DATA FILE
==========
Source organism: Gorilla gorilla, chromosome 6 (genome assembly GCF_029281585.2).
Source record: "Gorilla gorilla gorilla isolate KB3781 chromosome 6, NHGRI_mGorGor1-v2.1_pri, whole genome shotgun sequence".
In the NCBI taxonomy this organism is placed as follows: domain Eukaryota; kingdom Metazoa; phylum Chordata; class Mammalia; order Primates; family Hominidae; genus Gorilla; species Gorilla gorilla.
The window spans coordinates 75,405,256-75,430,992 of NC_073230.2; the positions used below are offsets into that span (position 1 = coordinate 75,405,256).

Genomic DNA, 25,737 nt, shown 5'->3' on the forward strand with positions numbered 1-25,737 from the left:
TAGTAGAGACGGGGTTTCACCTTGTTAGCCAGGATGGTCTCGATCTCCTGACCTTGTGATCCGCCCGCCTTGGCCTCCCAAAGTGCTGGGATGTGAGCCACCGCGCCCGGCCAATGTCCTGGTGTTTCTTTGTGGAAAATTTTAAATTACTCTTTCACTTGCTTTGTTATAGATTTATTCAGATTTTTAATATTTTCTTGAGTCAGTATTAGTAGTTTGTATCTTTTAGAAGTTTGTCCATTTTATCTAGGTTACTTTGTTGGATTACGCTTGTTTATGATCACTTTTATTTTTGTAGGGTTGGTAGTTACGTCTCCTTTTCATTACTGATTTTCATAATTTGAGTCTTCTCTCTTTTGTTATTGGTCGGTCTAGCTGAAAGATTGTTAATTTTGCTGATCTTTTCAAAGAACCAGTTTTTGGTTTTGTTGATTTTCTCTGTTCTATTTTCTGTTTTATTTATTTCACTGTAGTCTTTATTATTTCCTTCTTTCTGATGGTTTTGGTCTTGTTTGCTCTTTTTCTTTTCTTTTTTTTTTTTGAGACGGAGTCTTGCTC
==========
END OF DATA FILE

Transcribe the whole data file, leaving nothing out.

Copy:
Source organism: Gorilla gorilla, chromosome 6 (genome assembly GCF_029281585.2).
Source record: "Gorilla gorilla gorilla isolate KB3781 chromosome 6, NHGRI_mGorGor1-v2.1_pri, whole genome shotgun sequence".
In the NCBI taxonomy this organism is placed as follows: domain Eukaryota; kingdom Metazoa; phylum Chordata; class Mammalia; order Primates; family Hominidae; genus Gorilla; species Gorilla gorilla.
The window spans coordinates 75,405,256-75,430,992 of NC_073230.2; the positions used below are offsets into that span (position 1 = coordinate 75,405,256).

Genomic DNA, 25,737 nt, shown 5'->3' on the forward strand with positions numbered 1-25,737 from the left:
TAGTAGAGACGGGGTTTCACCTTGTTAGCCAGGATGGTCTCGATCTCCTGACCTTGTGATCCGCCCGCCTTGGCCTCCCAAAGTGCTGGGATGTGAGCCACCGCGCCCGGCCAATGTCCTGGTGTTTCTTTGTGGAAAATTTTAAATTACTCTTTCACTTGCTTTGTTATAGATTTATTCAGATTTTTAATATTTTCTTGAGTCAGTATTAGTAGTTTGTATCTTTTAGAAGTTTGTCCATTTTATCTAGGTTACTTTGTTGGATTACGCTTGTTTATGATCACTTTTATTTTTGTAGGGTTGGTAGTTACGTCTCCTTTTCATTACTGATTTTCATAATTTGAGTCTTCTCTCTTTTGTTATTGGTCGGTCTAGCTGAAAGATTGTTAATTTTGCTGATCTTTTCAAAGAACCAGTTTTTGGTTTTGTTGATTTTCTCTGTTCTATTTTCTGTTTTATTTATTTCACTGTAGTCTTTATTATTTCCTTCTTTCTGATGGTTTTGGTCTTGTTTGCTCTTTTTCTTTTCTTTTTTTTTTTTGAGACGGAGTCTTGCTC